The author is inspired by Wassily Kandinksy’s famous treatise Über das Geistige im der Kunst (Concerning the Spiritual in Art, 1912) when he states that the vocation for the immaterial is an essential ingredient in aesthetic practice. Taking into consideration, above all, the figurative arts, he does not intend to recount the
history of this vocation, but rather to refer to a number of significant examples and periods of decisive importance also for modern art. The most significant example for the author is constituted by the Dada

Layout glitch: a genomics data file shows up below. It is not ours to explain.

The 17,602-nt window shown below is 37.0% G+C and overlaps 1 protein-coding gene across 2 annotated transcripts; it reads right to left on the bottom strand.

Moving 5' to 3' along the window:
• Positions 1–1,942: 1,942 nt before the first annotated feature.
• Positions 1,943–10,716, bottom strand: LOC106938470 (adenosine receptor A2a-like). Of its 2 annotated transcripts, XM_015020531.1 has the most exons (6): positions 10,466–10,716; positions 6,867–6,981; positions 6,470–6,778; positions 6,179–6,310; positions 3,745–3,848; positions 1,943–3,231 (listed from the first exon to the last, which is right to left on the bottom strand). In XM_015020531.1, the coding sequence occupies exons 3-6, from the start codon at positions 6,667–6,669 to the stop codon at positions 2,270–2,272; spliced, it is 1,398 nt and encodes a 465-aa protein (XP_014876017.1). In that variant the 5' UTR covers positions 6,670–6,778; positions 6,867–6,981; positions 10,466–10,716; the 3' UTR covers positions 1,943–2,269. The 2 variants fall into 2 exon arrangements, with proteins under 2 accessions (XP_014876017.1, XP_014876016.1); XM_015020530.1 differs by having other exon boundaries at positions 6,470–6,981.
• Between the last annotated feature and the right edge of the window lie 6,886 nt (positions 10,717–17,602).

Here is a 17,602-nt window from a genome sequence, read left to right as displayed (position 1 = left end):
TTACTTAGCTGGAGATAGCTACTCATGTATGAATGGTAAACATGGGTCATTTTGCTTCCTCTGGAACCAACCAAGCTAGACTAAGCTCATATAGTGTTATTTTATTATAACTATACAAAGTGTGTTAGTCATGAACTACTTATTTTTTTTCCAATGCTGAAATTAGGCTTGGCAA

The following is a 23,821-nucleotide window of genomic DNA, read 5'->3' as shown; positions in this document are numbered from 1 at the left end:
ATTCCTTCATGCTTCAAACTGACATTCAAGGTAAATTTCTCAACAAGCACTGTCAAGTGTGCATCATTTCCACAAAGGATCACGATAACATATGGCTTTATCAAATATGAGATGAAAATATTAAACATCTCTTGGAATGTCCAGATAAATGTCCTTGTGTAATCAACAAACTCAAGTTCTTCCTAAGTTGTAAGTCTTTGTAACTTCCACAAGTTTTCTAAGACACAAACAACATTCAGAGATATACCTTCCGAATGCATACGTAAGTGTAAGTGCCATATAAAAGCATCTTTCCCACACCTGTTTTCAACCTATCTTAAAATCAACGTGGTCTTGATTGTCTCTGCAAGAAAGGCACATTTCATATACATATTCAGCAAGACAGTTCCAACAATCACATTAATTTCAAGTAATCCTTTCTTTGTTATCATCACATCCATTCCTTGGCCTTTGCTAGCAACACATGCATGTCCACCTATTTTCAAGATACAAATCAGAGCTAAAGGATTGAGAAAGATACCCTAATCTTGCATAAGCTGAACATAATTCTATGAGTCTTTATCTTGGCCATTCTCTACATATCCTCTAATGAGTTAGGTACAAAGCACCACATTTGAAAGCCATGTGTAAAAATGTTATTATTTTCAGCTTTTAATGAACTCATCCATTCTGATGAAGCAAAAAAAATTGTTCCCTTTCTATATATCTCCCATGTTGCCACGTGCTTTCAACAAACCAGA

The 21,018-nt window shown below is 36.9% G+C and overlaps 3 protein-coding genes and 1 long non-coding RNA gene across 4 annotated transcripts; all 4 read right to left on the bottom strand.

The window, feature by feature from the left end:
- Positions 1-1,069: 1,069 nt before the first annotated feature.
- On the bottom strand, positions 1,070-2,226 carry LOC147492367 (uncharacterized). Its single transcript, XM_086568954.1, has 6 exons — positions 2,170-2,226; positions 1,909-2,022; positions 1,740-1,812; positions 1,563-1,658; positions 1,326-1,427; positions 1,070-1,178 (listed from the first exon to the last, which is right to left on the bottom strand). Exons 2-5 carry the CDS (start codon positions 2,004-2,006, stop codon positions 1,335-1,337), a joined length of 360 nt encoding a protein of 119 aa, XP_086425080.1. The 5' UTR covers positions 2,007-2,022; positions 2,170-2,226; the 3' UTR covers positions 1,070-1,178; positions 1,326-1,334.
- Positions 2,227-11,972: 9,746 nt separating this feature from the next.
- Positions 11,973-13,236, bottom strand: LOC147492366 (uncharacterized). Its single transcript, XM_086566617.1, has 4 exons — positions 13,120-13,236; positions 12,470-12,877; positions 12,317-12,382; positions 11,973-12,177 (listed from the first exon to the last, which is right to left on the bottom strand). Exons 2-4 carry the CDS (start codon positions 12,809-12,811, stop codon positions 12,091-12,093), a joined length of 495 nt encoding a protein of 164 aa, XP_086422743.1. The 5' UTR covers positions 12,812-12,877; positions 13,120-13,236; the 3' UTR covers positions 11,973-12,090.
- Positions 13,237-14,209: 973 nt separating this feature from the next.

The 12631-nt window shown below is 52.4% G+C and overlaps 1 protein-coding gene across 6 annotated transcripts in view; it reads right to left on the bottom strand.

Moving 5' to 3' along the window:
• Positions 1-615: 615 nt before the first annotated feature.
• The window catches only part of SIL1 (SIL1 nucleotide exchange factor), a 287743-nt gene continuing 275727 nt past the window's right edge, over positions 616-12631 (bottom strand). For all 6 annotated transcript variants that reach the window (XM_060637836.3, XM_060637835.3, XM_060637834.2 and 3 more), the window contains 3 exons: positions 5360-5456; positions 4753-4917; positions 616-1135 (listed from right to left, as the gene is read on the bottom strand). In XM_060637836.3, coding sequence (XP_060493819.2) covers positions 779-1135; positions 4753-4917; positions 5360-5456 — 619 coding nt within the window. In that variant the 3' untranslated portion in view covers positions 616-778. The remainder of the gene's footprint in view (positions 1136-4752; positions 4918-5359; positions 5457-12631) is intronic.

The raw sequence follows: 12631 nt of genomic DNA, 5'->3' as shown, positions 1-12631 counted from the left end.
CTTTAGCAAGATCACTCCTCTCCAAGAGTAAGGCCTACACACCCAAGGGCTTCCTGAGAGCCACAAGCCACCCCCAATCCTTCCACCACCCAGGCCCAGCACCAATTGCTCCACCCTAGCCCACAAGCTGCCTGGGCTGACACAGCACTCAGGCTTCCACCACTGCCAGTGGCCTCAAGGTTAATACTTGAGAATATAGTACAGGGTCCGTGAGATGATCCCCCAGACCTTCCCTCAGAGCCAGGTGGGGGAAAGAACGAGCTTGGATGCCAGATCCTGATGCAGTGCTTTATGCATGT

movement, which in the collective imagination tends to defuse the most dangerous elements of the infatuations or fears and senses of guilt generated at the beginning of the last century by scientific and technological progress and, above all, by the myths of mechanism. The analysis stops on the threshold of the modern society of virtual immateriality with a reference to two great post-modern artists who also feel the need to stress the immaterial vocation of art by grafting it onto ‘libertarian’ machines that are
unproductive, useless and dematerializing: the artists are Jean Tinguely and Yves Klein.